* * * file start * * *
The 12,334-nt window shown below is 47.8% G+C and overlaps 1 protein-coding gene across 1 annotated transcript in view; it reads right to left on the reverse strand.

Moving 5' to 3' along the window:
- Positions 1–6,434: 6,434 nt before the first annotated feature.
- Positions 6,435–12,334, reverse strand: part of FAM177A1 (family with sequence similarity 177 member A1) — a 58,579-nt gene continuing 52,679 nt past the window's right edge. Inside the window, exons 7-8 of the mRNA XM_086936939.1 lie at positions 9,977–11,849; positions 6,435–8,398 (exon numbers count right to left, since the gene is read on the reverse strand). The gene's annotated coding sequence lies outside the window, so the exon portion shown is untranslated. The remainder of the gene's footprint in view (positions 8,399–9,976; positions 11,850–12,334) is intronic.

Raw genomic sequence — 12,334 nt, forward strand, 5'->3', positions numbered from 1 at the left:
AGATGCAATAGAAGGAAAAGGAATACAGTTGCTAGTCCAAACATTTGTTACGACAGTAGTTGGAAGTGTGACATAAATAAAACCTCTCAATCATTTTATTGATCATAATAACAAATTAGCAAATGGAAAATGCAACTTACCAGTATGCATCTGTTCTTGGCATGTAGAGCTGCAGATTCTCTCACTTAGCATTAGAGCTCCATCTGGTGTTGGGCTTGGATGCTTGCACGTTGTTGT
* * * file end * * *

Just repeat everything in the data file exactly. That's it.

The 12,334-nt window shown below is 47.8% G+C and overlaps 1 protein-coding gene across 1 annotated transcript in view; it reads right to left on the reverse strand.

Moving 5' to 3' along the window:
- Positions 1–6,434: 6,434 nt before the first annotated feature.
- Positions 6,435–12,334, reverse strand: part of FAM177A1 (family with sequence similarity 177 member A1) — a 58,579-nt gene continuing 52,679 nt past the window's right edge. Inside the window, exons 7-8 of the mRNA XM_086936939.1 lie at positions 9,977–11,849; positions 6,435–8,398 (exon numbers count right to left, since the gene is read on the reverse strand). The gene's annotated coding sequence lies outside the window, so the exon portion shown is untranslated. The remainder of the gene's footprint in view (positions 8,399–9,976; positions 11,850–12,334) is intronic.

Raw genomic sequence — 12,334 nt, forward strand, 5'->3', positions numbered from 1 at the left:
AGATGCAATAGAAGGAAAAGGAATACAGTTGCTAGTCCAAACATTTGTTACGACAGTAGTTGGAAGTGTGACATAAATAAAACCTCTCAATCATTTTATTGATCATAATAACAAATTAGCAAATGGAAAATGCAACTTACCAGTATGCATCTGTTCTTGGCATGTAGAGCTGCAGATTCTCTCACTTAGCATTAGAGCTCCATCTGGTGTTGGGCTTGGATGCTTGCACGTTGTTGT